Deliberative Democracy on Consensus - Dictionary of Arguments
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Consensus/Deliberative democracy/Bohman: for some proponents of deliberative democracy, a strong distinction between reasoned argumentation and mere discussion provides the basis for the claim that deliberation must be oriented to consensus (Habermas, 1996(1); Cohen, 1997(2)). Deliberation is not merely discourse or dialogue, Cohen argues, because
it must be 'reasoned', that is based on 'public argument and reasoning among equal citizens' that yield the single best answer (1997(2): 74).
VsHabermas/VsCohen: Critics often charge that both of these claims are exclusionary and lead to undemocratic consequences under the
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circumstance of background injustice and pervasive inequalities. It might seem that an orientation to consensus is not a requirement of deliberation, even if it may function as a regulative ideal. Deliberation must at least resemble argumentation to the extent that it is a matter of giving and asking for reasons. The reasons that make a decision acceptable ought to be distinguished from modes by which they are communicated. Democratic standards demanded for decisions need not apply to the medium of communication as such, and not all formal public spheres need to be ideally inclusive. This means that formal theories of communication and rationality cannot decide in advance precisely what modes and forms of communication are empirically appropriate in various settings. >Deliberative democracy/Dryzek, cf. >Argumentation/Crosswhite.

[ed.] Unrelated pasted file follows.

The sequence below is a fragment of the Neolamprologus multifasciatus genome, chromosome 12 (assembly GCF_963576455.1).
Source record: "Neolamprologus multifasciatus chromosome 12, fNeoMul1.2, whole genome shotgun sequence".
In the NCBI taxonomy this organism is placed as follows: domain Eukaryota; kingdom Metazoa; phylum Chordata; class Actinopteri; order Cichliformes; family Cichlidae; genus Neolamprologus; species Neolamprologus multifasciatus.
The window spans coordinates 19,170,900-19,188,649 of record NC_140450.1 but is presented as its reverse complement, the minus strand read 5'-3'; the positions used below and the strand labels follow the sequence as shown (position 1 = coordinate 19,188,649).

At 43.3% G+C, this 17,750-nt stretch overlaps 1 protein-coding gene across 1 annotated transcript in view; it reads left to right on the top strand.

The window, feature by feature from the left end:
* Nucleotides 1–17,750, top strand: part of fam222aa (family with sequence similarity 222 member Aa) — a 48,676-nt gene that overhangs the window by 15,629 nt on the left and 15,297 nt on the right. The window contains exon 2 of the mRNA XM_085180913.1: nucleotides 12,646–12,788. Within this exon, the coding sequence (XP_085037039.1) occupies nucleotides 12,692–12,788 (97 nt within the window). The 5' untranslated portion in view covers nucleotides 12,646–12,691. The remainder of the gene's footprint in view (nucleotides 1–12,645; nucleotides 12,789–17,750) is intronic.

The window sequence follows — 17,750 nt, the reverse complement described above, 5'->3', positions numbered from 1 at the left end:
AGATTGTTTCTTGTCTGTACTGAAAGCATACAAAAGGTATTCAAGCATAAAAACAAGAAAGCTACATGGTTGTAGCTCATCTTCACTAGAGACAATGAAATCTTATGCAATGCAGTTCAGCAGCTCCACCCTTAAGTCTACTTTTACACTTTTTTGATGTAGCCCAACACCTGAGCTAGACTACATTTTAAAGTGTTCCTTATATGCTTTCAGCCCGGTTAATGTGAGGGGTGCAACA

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Bohman: (...) disagreement is precisely what makes democratic deliberation not only necessary, but also fruitful and productive when tested through the variety of perspectives typical of a diverse and pluralistic audience. Argumentative discourse need not presuppose unanimity, or seek consensus, but rather places conflicts within a mutually constructed space of reasons. >Argumentation/Crosswhite.
This fact of disagreement raises the issue of whether or not public deliberation is 'oriented to con-
sensus'. Consensus is meant here to contrast with mere aggregation of preferences in voting and with bargaining or compromise. Certainly, if democracy were only voting and bargaining, it would lack the self-critical testing and responsiveness of reason giving and discourse; the problems of the tyranny of the majority and aggregation problems of social choice would undermine the effectiveness of
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Democracy and its claims to ligitimacy. >Consensus/Discourse theories.
1. Habermas, Jürgen (1996) Between Facts and Norms. Cambridge, MA: MIT Press.
2. Cohen, Joshua (1997) 'Deliberation and democratic legitimacy'. In J. Bohman and W. Rehg, eds, Deliberative Democracy. Cambridge, MA: MIT Press.
Bohman, James 2004. „Discourse Theory“. In: Gaus, Gerald F. & Kukathas, Chandran 2004. Handbook of Political Theory. SAGE Publications_____________Explanation of symbols: Roman numerals indicate the source, arabic numerals indicate the page number. The corresponding books are indicated on the right hand side. ((s)…): Comment by the sender of the contribution. Translations: Dictionary of Arguments The note [Author1]Vs[Author2] or [Author]Vs[term] is an addition from the Dictionary of Arguments. If a German edition is specified, the page numbers refer to this edition.
Gerald F. Gaus
Handbook of Political Theory London 2004